In particular, UPS wants to attract more customers in health care and more small- and medium-sized companies that will pay more for a global network that offers logistics services, better tracking and can handle temperature- and time-sensitive packages.
To attract small and mid-size business owners, UPS chief marketing officer Kevin Warren said the company wants to revamp its stodgy image. Customers had complained that the company’s website, built for larger businesses with shipping departments, was cumbersome. The billing system also was seen as overly complicated.
He said shippers envision UPS as “a middle-aged man with a comb-over drinking a whiskey,” but that the company wants to be seen as “modern and moving forward.” It has added shipping via mobile app and launched a new billing system. Wednesday, the company pledged to become carbon neutral by 2050.
As part of its modernization, UPS plans to expand Saturday deliveries to 90% of the U.S. population by the end of October. “The world is running seven days a week,” said UPS president of U.S. operations Nando Cesarone.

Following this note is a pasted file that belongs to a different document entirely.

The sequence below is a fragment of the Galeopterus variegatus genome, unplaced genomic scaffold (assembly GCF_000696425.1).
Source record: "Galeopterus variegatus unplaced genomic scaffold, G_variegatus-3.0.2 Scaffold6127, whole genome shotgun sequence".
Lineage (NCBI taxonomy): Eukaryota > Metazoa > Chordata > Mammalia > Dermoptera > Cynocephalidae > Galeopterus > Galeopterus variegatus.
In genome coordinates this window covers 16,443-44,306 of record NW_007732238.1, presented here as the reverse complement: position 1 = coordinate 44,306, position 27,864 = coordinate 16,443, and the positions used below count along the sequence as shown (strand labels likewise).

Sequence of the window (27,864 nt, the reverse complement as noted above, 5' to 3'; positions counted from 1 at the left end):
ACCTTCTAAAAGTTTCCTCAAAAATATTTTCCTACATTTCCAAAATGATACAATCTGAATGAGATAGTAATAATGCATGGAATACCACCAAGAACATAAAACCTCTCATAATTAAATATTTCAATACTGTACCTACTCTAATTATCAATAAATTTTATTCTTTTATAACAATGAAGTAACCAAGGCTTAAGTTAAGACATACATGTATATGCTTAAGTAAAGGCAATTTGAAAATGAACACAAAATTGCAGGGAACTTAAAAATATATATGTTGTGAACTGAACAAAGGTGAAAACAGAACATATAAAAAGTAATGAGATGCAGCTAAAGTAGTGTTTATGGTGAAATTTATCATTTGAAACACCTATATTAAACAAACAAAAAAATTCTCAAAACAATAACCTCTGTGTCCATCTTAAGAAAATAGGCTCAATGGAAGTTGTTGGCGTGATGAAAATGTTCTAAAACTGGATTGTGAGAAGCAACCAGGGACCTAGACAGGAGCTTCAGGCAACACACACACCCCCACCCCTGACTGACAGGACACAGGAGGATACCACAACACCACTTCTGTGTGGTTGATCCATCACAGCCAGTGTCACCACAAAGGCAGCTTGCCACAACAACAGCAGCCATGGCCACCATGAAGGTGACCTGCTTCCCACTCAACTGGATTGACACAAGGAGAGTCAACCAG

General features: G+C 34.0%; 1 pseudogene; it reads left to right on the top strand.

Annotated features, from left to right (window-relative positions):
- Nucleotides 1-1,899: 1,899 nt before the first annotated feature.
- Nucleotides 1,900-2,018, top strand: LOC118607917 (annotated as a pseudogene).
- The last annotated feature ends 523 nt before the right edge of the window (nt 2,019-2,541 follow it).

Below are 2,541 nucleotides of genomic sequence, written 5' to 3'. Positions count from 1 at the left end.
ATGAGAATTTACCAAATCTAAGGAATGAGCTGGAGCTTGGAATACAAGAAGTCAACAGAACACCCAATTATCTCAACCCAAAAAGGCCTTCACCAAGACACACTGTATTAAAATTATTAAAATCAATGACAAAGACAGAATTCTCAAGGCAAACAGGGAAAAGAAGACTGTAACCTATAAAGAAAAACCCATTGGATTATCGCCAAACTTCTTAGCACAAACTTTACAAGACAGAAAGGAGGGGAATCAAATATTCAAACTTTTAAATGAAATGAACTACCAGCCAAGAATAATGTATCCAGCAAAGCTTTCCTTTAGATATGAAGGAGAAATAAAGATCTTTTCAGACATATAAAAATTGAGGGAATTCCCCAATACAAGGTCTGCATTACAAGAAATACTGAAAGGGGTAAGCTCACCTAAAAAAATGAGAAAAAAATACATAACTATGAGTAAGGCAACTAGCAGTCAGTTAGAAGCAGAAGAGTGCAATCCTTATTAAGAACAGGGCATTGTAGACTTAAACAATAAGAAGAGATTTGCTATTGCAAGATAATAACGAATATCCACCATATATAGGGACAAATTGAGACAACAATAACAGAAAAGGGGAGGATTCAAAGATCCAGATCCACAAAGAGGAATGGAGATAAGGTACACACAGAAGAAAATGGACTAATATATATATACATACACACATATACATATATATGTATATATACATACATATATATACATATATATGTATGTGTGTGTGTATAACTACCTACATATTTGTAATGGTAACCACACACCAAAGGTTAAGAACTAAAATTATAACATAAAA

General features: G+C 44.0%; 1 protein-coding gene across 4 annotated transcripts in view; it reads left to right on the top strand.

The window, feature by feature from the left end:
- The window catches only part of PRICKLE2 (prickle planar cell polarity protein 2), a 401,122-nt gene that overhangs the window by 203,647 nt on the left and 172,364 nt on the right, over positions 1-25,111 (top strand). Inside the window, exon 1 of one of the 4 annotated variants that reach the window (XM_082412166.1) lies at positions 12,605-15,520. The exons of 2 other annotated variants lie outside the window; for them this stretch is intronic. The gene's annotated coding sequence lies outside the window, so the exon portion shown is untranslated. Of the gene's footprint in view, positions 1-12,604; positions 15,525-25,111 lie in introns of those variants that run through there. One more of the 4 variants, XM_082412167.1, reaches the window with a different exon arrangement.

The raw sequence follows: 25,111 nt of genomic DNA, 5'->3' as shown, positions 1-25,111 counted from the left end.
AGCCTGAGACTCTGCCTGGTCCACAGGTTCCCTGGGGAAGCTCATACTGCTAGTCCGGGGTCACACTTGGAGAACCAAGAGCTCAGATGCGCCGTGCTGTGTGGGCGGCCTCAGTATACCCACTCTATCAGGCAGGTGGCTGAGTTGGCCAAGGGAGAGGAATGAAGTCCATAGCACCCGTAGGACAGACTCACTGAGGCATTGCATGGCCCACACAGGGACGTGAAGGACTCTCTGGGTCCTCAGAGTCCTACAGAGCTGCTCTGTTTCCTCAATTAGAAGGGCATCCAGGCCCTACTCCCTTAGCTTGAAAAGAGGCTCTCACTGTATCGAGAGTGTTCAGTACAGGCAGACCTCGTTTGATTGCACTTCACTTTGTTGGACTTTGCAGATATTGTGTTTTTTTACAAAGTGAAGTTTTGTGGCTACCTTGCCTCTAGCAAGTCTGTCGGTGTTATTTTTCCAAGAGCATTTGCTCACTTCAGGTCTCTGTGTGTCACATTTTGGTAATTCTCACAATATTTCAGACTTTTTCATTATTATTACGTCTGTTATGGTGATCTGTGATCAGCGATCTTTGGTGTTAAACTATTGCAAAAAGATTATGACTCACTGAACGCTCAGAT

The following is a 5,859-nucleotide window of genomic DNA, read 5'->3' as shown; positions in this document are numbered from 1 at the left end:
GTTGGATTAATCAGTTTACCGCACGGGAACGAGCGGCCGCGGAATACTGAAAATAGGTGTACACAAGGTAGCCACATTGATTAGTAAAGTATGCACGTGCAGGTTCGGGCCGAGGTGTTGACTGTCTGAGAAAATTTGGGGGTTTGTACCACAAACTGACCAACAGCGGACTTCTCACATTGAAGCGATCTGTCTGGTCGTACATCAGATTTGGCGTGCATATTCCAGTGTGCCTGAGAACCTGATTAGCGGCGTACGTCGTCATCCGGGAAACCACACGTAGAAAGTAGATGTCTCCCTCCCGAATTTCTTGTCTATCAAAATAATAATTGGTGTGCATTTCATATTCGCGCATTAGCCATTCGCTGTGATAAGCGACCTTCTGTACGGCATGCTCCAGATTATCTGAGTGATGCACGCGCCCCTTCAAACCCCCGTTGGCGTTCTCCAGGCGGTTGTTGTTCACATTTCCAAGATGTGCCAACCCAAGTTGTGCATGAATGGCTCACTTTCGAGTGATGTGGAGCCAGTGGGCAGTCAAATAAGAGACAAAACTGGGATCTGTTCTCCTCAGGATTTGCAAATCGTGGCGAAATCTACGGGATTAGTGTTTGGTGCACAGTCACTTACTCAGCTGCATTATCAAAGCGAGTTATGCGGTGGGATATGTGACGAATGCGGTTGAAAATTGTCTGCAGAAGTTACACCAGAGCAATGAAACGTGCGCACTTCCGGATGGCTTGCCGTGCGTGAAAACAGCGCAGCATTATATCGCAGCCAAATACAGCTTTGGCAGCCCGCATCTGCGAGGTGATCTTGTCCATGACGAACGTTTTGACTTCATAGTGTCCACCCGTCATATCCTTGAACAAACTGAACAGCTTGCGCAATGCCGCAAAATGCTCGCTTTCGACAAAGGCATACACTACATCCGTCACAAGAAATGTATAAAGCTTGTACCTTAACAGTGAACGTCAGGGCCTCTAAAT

Tomé said UPS has also reorganized to “create fewer but more impactful jobs.”
Another big area of investment is in temperature-controlled facilities and tracking systems for health care shipments, bolstered by the company’s track record of handling COVID-19 vaccines. UPS last month launched a unit called UPS Cold Chain Solutions.
Separately, Tomé expects that as more retail stores handle online orders, short-distance deliveries will grow rapidly.
She said UPS is looking at potential for same-day deliveries. “We’ve got a team of people looking at it,” she said. “We’ve got some pilots underway.”